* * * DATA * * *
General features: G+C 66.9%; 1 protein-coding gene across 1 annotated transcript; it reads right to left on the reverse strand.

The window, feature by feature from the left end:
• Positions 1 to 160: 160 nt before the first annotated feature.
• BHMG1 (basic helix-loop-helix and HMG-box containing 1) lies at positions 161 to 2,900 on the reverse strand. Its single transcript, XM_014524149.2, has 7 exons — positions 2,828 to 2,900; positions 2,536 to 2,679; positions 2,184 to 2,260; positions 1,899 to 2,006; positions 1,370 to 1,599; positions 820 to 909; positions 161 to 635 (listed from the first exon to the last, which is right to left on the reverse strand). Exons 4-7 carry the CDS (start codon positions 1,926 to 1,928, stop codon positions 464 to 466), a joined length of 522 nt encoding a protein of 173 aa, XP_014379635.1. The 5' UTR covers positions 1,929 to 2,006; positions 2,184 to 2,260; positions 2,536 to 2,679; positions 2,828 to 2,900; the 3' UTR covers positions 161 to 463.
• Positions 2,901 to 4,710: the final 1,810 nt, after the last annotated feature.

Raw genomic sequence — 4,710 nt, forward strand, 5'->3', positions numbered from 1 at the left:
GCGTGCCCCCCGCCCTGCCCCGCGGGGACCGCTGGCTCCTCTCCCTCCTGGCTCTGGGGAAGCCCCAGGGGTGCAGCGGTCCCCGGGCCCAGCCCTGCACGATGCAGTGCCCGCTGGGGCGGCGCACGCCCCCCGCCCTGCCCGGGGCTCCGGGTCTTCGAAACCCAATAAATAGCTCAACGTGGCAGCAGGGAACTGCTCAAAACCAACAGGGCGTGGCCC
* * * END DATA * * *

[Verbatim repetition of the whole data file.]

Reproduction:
General features: G+C 66.9%; 1 protein-coding gene across 1 annotated transcript; it reads right to left on the reverse strand.

The window, feature by feature from the left end:
• Positions 1 to 160: 160 nt before the first annotated feature.
• BHMG1 (basic helix-loop-helix and HMG-box containing 1) lies at positions 161 to 2,900 on the reverse strand. Its single transcript, XM_014524149.2, has 7 exons — positions 2,828 to 2,900; positions 2,536 to 2,679; positions 2,184 to 2,260; positions 1,899 to 2,006; positions 1,370 to 1,599; positions 820 to 909; positions 161 to 635 (listed from the first exon to the last, which is right to left on the reverse strand). Exons 4-7 carry the CDS (start codon positions 1,926 to 1,928, stop codon positions 464 to 466), a joined length of 522 nt encoding a protein of 173 aa, XP_014379635.1. The 5' UTR covers positions 1,929 to 2,006; positions 2,184 to 2,260; positions 2,536 to 2,679; positions 2,828 to 2,900; the 3' UTR covers positions 161 to 463.
• Positions 2,901 to 4,710: the final 1,810 nt, after the last annotated feature.

Raw genomic sequence — 4,710 nt, forward strand, 5'->3', positions numbered from 1 at the left:
GCGTGCCCCCCGCCCTGCCCCGCGGGGACCGCTGGCTCCTCTCCCTCCTGGCTCTGGGGAAGCCCCAGGGGTGCAGCGGTCCCCGGGCCCAGCCCTGCACGATGCAGTGCCCGCTGGGGCGGCGCACGCCCCCCGCCCTGCCCGGGGCTCCGGGTCTTCGAAACCCAATAAATAGCTCAACGTGGCAGCAGGGAACTGCTCAAAACCAACAGGGCGTGGCCC